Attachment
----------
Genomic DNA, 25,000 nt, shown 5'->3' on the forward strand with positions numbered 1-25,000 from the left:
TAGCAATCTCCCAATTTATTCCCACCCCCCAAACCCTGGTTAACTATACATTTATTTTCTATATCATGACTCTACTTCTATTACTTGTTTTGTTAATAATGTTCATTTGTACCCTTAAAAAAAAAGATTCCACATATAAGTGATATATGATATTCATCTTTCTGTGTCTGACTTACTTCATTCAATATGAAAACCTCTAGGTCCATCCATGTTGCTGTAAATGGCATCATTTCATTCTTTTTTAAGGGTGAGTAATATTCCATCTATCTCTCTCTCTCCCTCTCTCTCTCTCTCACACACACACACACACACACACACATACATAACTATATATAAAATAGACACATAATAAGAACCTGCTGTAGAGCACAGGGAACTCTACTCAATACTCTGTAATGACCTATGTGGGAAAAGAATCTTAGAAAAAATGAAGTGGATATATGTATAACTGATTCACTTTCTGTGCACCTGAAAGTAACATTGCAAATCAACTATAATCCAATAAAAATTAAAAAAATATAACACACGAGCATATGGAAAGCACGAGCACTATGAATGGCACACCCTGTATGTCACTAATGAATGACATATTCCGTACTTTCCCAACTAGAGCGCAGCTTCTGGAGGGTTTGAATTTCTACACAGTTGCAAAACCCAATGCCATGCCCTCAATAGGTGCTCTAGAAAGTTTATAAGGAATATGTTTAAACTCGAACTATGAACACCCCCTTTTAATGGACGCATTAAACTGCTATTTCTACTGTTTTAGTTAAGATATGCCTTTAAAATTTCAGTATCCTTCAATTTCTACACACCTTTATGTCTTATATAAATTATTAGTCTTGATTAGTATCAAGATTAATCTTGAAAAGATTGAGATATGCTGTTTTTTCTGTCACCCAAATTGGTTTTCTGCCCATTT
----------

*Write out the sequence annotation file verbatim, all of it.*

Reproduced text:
Genomic DNA, 25,000 nt, shown 5'->3' on the forward strand with positions numbered 1-25,000 from the left:
TAGCAATCTCCCAATTTATTCCCACCCCCCAAACCCTGGTTAACTATACATTTATTTTCTATATCATGACTCTACTTCTATTACTTGTTTTGTTAATAATGTTCATTTGTACCCTTAAAAAAAAAGATTCCACATATAAGTGATATATGATATTCATCTTTCTGTGTCTGACTTACTTCATTCAATATGAAAACCTCTAGGTCCATCCATGTTGCTGTAAATGGCATCATTTCATTCTTTTTTAAGGGTGAGTAATATTCCATCTATCTCTCTCTCTCCCTCTCTCTCTCTCTCACACACACACACACACACACACACATACATAACTATATATAAAATAGACACATAATAAGAACCTGCTGTAGAGCACAGGGAACTCTACTCAATACTCTGTAATGACCTATGTGGGAAAAGAATCTTAGAAAAAATGAAGTGGATATATGTATAACTGATTCACTTTCTGTGCACCTGAAAGTAACATTGCAAATCAACTATAATCCAATAAAAATTAAAAAAATATAACACACGAGCATATGGAAAGCACGAGCACTATGAATGGCACACCCTGTATGTCACTAATGAATGACATATTCCGTACTTTCCCAACTAGAGCGCAGCTTCTGGAGGGTTTGAATTTCTACACAGTTGCAAAACCCAATGCCATGCCCTCAATAGGTGCTCTAGAAAGTTTATAAGGAATATGTTTAAACTCGAACTATGAACACCCCCTTTTAATGGACGCATTAAACTGCTATTTCTACTGTTTTAGTTAAGATATGCCTTTAAAATTTCAGTATCCTTCAATTTCTACACACCTTTATGTCTTATATAAATTATTAGTCTTGATTAGTATCAAGATTAATCTTGAAAAGATTGAGATATGCTGTTTTTTCTGTCACCCAAATTGGTTTTCTGCCCATTT